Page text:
LINCOLN, Neb. – Nebraska punt returner De’Mornay Pierson-El was going to return this punt pretty much no matter what.
His last time out on the field, he had waved for a fair catch when he had plenty of room, and he was still mad about it.
So late in the second quarter, down 20-7 against No. 22 Oregon, Pierson-El caught the punt, bounced off a first hit and flew into the open field, springing loose for a 45-yard return and showing shades of his freshman year highlights.
Since that breakout season in 2014, it’s been rough for the returner. He was sidelined for most of last season with injuries, which have held him back from getting many touches in 2016, too.
But after that return against Oregon last Saturday, he says, he feels good. Healthy. He feels like he’s back, thanks to a healthy dose of rehab, patience and his fraternity.
Yes. Add another label to the Pierson-El file.
Punt returner. Wide receiver. Frat brother.
“That was kind of, actually, what helped me get through my injury and everything like that: my frat,” Pierson-El said on Monday.
One of the founding principles of Omega Psi Phi is perseverance, Pierson-El said. And he lives by that and the other three principles: manhood, scholarship and uplift. Which is why he always wears a purple and gold band on his left wrist with his fraternity’s letters.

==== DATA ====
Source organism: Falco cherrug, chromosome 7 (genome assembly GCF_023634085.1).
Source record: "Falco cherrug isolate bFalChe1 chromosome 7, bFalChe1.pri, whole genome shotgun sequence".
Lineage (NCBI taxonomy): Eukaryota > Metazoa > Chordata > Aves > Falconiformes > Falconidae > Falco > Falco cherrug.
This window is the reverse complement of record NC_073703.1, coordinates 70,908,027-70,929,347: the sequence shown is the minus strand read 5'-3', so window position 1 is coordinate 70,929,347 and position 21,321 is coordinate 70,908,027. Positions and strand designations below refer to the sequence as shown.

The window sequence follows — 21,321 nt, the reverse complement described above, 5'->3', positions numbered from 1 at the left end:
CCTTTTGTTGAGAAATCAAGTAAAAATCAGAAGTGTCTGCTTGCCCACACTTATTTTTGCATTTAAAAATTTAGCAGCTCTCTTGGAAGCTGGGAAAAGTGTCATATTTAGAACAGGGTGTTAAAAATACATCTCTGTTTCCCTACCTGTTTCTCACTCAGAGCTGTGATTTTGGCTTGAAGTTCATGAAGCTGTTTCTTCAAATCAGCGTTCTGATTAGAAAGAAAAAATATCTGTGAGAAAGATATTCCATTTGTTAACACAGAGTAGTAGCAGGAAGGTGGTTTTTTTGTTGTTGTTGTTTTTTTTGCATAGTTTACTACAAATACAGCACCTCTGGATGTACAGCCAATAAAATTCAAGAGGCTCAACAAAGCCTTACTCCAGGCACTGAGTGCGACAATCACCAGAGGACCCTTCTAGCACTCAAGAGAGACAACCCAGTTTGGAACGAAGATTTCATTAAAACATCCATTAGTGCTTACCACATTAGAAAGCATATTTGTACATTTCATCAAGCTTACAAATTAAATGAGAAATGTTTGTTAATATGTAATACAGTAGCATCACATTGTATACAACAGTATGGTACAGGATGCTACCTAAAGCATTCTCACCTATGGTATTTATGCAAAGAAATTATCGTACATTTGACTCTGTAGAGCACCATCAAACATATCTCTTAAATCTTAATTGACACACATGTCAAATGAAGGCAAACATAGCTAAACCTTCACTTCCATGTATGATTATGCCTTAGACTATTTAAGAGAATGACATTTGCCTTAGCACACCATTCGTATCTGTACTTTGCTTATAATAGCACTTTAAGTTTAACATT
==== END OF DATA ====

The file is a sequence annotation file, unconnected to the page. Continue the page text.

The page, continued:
It’s a constant reminder of what he stands for, he said.
“It just means something to me, and I always just look down to it to think about things I’ve overcome,” Pierson-El said. “It’s just a type of motivation that pushes me to remind me of the men that came before me and men coming after me to continue to stand on what we believe in.”
Pierson-El joined Omega Psi Phi, a historically black fraternity, when he was a freshman at Nebraska, but, in a way, he started living by its principles a long time ago.
When he was a freshman at West Potomac High School in Alexandria, Va., he admits he was kind of a hothead. One day, his ninth-grade math teacher sat him down after school and told him he had the talent to go places, but that his mindset needed to change. Maybe he should, down the road, think about joining Omega Psi Phi when he gets to college, the same fraternity his teacher had joined in college.
“I asked him about it one day, and he told me I have to go do some research and learn about it and stuff, and my first opportunity that I found that they were actually here I got in contact with a couple of the members in the frat and got close to them and hopped on the first opportunity,” Pierson-El said.
In total, there are close to 100 brothers in Nebraska’s chapters at University of Nebraska-Lincoln, Creighton, the University of Nebraska-Omaha and a few small colleges, said Osuman Issaka, president of the chapter in Omaha and a district officer for Omega Psi Phi.
The UNL chapter was founded in 1977 and is mainly comprised of graduate students, said Issaka. When Pierson-El reached out two years ago, Issaka said, he was looking for brotherhood more than anything.
“I think he saw how close we are and how we keep each other accountable and encourage each other,” Issaka said.
The chapter meets once a month: sometimes in Omaha, sometimes in Lincoln, Pierson-El said. During football season Pierson-El calls into meetings since he’s usually bogged down in football stuff.